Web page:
Bachalo returns with an altered art style, which seems to deviate from his previous look even more as the issue progress. Not only is the style cartoonier, but almost all of the figures are smaller, as they’re packed into layouts that often have a dozen or more panels per page. Bachalo was experimenting with smaller panels earlier in the series’ run, but he always managed to keep the pages attractive and neat. Now, several of the pages just look cluttered, and the storytelling is often unclear. Even Stan Lee jokingly reminds Bachalo that he isn’t paid by the panel in one scene. As the designs are becoming more simplified, the cast seems to be developing more generic faces, and a manga influence begins to creep in (Banshee suddenly looks 20 years younger and has a spiky hairdo). I certainly wouldn’t say that this is a bad-looking comic, but I prefer Bachalo’s earlier, less-cluttered work.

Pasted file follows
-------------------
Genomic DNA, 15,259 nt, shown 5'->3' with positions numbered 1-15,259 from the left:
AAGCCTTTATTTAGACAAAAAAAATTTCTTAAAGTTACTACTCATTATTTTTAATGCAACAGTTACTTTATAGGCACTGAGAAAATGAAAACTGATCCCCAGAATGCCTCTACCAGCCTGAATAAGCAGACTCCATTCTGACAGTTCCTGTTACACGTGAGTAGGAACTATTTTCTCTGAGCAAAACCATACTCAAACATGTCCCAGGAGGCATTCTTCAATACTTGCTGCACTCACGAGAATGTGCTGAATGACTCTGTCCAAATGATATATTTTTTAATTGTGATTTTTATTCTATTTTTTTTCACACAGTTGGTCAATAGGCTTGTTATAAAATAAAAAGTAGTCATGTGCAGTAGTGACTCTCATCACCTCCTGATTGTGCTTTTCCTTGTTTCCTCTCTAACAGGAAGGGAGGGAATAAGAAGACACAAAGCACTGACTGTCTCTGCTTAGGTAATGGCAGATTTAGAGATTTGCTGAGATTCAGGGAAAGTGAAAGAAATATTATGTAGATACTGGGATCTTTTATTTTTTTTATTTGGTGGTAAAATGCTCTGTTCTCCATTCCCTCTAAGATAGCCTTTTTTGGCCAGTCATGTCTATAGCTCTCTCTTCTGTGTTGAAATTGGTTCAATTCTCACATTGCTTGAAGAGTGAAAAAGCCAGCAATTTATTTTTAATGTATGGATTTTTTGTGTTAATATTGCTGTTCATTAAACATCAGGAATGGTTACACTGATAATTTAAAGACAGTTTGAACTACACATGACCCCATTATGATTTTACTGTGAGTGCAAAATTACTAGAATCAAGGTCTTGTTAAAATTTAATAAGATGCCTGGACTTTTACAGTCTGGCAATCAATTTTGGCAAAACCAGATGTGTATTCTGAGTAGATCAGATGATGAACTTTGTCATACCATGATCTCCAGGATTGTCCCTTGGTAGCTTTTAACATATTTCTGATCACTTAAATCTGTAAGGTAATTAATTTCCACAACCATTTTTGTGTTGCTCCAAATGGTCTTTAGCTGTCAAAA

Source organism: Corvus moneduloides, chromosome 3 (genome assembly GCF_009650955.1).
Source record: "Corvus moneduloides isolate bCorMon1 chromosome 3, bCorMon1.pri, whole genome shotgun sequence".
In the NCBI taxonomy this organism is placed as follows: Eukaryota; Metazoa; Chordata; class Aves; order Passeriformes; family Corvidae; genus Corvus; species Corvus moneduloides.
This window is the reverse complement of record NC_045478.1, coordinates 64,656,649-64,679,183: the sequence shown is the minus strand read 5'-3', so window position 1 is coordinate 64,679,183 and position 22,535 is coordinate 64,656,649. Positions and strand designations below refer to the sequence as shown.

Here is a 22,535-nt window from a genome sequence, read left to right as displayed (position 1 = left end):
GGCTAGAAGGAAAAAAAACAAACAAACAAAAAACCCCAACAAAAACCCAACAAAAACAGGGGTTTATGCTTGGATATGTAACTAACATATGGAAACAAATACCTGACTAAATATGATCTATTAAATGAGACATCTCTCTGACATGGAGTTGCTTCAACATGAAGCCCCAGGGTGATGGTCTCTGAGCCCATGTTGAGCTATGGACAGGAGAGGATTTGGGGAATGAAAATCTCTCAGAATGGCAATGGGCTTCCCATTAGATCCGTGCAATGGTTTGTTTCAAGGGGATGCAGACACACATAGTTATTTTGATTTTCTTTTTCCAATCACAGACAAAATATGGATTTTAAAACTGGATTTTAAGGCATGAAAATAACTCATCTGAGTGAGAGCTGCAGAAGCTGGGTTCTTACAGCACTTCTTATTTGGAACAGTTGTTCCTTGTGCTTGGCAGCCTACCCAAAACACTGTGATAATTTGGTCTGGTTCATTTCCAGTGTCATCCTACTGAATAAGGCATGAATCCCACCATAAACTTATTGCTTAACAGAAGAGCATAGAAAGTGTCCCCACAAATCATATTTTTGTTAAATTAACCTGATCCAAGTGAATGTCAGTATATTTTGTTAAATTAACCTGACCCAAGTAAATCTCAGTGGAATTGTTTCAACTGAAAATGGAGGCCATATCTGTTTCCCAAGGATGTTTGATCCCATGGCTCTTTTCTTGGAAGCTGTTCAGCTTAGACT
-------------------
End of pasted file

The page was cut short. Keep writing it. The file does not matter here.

Two more subplots are introduced back at the team’s Massachusetts home. One has Mondo making cryptic comments to himself, and the other involves the new groundskeeper, Chevy. It’s hinted that he was in the mob that killed Dennis Hogan (in X-Men Prime), and has been sent by his father to hide out at the school. This requires Chevy’s father to know Banshee personally, but not know that he’s a mutant running an all-mutant school. All of these elements combined are a lot to swallow, but this is an interesting way to follow up the Dennis Hogan story. I seem to recall people listing this as a dropped storyline, though, which unfortunately wouldn't be surprising. There are quite a few things going on in this issue, which is something I always enjoy in team books. Bachalo’s art isn’t as chaotic as the previous issue, and Lobdell does a decent job handling the various plotlines.